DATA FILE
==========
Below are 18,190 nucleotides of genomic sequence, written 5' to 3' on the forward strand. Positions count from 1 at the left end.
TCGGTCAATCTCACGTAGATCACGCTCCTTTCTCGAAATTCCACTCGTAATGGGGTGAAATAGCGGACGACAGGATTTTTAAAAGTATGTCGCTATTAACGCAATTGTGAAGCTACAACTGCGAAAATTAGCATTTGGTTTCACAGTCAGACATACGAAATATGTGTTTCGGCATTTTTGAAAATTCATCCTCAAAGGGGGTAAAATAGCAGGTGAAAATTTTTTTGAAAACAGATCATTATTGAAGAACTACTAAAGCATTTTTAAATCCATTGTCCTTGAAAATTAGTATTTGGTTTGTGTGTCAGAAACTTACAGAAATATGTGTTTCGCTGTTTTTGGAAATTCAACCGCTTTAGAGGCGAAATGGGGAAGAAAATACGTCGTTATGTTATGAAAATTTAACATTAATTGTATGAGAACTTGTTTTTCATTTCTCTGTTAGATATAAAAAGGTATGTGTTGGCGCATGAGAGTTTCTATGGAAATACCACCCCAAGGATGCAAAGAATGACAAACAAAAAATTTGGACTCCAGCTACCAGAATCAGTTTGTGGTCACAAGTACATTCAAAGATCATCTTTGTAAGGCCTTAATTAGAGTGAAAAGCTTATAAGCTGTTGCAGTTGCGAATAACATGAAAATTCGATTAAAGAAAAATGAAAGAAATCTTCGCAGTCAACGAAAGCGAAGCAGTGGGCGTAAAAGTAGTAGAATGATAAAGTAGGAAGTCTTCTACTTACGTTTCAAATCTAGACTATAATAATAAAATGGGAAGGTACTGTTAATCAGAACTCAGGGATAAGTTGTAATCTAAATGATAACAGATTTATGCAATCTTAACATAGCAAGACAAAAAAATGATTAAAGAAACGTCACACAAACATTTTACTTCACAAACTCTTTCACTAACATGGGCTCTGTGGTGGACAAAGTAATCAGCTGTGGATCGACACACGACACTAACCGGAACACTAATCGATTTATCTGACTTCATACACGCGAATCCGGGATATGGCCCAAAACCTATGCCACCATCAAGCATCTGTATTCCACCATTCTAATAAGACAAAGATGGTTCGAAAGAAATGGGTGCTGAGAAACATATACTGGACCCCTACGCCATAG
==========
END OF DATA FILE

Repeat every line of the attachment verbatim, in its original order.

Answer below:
Below are 18,190 nucleotides of genomic sequence, written 5' to 3' on the forward strand. Positions count from 1 at the left end.
TCGGTCAATCTCACGTAGATCACGCTCCTTTCTCGAAATTCCACTCGTAATGGGGTGAAATAGCGGACGACAGGATTTTTAAAAGTATGTCGCTATTAACGCAATTGTGAAGCTACAACTGCGAAAATTAGCATTTGGTTTCACAGTCAGACATACGAAATATGTGTTTCGGCATTTTTGAAAATTCATCCTCAAAGGGGGTAAAATAGCAGGTGAAAATTTTTTTGAAAACAGATCATTATTGAAGAACTACTAAAGCATTTTTAAATCCATTGTCCTTGAAAATTAGTATTTGGTTTGTGTGTCAGAAACTTACAGAAATATGTGTTTCGCTGTTTTTGGAAATTCAACCGCTTTAGAGGCGAAATGGGGAAGAAAATACGTCGTTATGTTATGAAAATTTAACATTAATTGTATGAGAACTTGTTTTTCATTTCTCTGTTAGATATAAAAAGGTATGTGTTGGCGCATGAGAGTTTCTATGGAAATACCACCCCAAGGATGCAAAGAATGACAAACAAAAAATTTGGACTCCAGCTACCAGAATCAGTTTGTGGTCACAAGTACATTCAAAGATCATCTTTGTAAGGCCTTAATTAGAGTGAAAAGCTTATAAGCTGTTGCAGTTGCGAATAACATGAAAATTCGATTAAAGAAAAATGAAAGAAATCTTCGCAGTCAACGAAAGCGAAGCAGTGGGCGTAAAAGTAGTAGAATGATAAAGTAGGAAGTCTTCTACTTACGTTTCAAATCTAGACTATAATAATAAAATGGGAAGGTACTGTTAATCAGAACTCAGGGATAAGTTGTAATCTAAATGATAACAGATTTATGCAATCTTAACATAGCAAGACAAAAAAATGATTAAAGAAACGTCACACAAACATTTTACTTCACAAACTCTTTCACTAACATGGGCTCTGTGGTGGACAAAGTAATCAGCTGTGGATCGACACACGACACTAACCGGAACACTAATCGATTTATCTGACTTCATACACGCGAATCCGGGATATGGCCCAAAACCTATGCCACCATCAAGCATCTGTATTCCACCATTCTAATAAGACAAAGATGGTTCGAAAGAAATGGGTGCTGAGAAACATATACTGGACCCCTACGCCATAG